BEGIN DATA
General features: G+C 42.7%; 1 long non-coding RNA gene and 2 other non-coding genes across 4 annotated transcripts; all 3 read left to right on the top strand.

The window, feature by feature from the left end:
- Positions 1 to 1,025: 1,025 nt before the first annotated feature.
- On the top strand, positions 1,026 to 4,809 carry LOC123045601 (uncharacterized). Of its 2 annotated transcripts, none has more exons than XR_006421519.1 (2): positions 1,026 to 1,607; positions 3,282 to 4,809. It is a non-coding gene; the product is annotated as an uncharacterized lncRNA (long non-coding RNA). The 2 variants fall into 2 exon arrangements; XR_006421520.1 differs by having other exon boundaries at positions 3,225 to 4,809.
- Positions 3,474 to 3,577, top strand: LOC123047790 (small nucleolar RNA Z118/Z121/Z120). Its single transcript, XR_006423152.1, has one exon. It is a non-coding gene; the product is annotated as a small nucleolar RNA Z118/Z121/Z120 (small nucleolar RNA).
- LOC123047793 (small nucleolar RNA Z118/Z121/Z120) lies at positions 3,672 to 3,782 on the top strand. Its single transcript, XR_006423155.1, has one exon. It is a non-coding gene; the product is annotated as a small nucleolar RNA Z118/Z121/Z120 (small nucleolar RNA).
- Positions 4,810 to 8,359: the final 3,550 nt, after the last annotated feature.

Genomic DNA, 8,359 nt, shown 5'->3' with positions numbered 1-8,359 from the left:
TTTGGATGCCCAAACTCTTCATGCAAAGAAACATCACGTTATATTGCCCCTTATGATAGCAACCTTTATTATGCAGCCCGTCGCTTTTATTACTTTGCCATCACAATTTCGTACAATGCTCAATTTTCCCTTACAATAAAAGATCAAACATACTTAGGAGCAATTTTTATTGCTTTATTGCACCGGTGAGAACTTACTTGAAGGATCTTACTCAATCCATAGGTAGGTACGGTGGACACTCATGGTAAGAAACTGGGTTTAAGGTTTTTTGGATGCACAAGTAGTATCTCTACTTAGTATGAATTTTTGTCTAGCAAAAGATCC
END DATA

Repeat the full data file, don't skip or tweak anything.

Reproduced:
General features: G+C 42.7%; 1 long non-coding RNA gene and 2 other non-coding genes across 4 annotated transcripts; all 3 read left to right on the top strand.

The window, feature by feature from the left end:
- Positions 1 to 1,025: 1,025 nt before the first annotated feature.
- On the top strand, positions 1,026 to 4,809 carry LOC123045601 (uncharacterized). Of its 2 annotated transcripts, none has more exons than XR_006421519.1 (2): positions 1,026 to 1,607; positions 3,282 to 4,809. It is a non-coding gene; the product is annotated as an uncharacterized lncRNA (long non-coding RNA). The 2 variants fall into 2 exon arrangements; XR_006421520.1 differs by having other exon boundaries at positions 3,225 to 4,809.
- Positions 3,474 to 3,577, top strand: LOC123047790 (small nucleolar RNA Z118/Z121/Z120). Its single transcript, XR_006423152.1, has one exon. It is a non-coding gene; the product is annotated as a small nucleolar RNA Z118/Z121/Z120 (small nucleolar RNA).
- LOC123047793 (small nucleolar RNA Z118/Z121/Z120) lies at positions 3,672 to 3,782 on the top strand. Its single transcript, XR_006423155.1, has one exon. It is a non-coding gene; the product is annotated as a small nucleolar RNA Z118/Z121/Z120 (small nucleolar RNA).
- Positions 4,810 to 8,359: the final 3,550 nt, after the last annotated feature.

Genomic DNA, 8,359 nt, shown 5'->3' with positions numbered 1-8,359 from the left:
TTTGGATGCCCAAACTCTTCATGCAAAGAAACATCACGTTATATTGCCCCTTATGATAGCAACCTTTATTATGCAGCCCGTCGCTTTTATTACTTTGCCATCACAATTTCGTACAATGCTCAATTTTCCCTTACAATAAAAGATCAAACATACTTAGGAGCAATTTTTATTGCTTTATTGCACCGGTGAGAACTTACTTGAAGGATCTTACTCAATCCATAGGTAGGTACGGTGGACACTCATGGTAAGAAACTGGGTTTAAGGTTTTTTGGATGCACAAGTAGTATCTCTACTTAGTATGAATTTTTGTCTAGCAAAAGATCC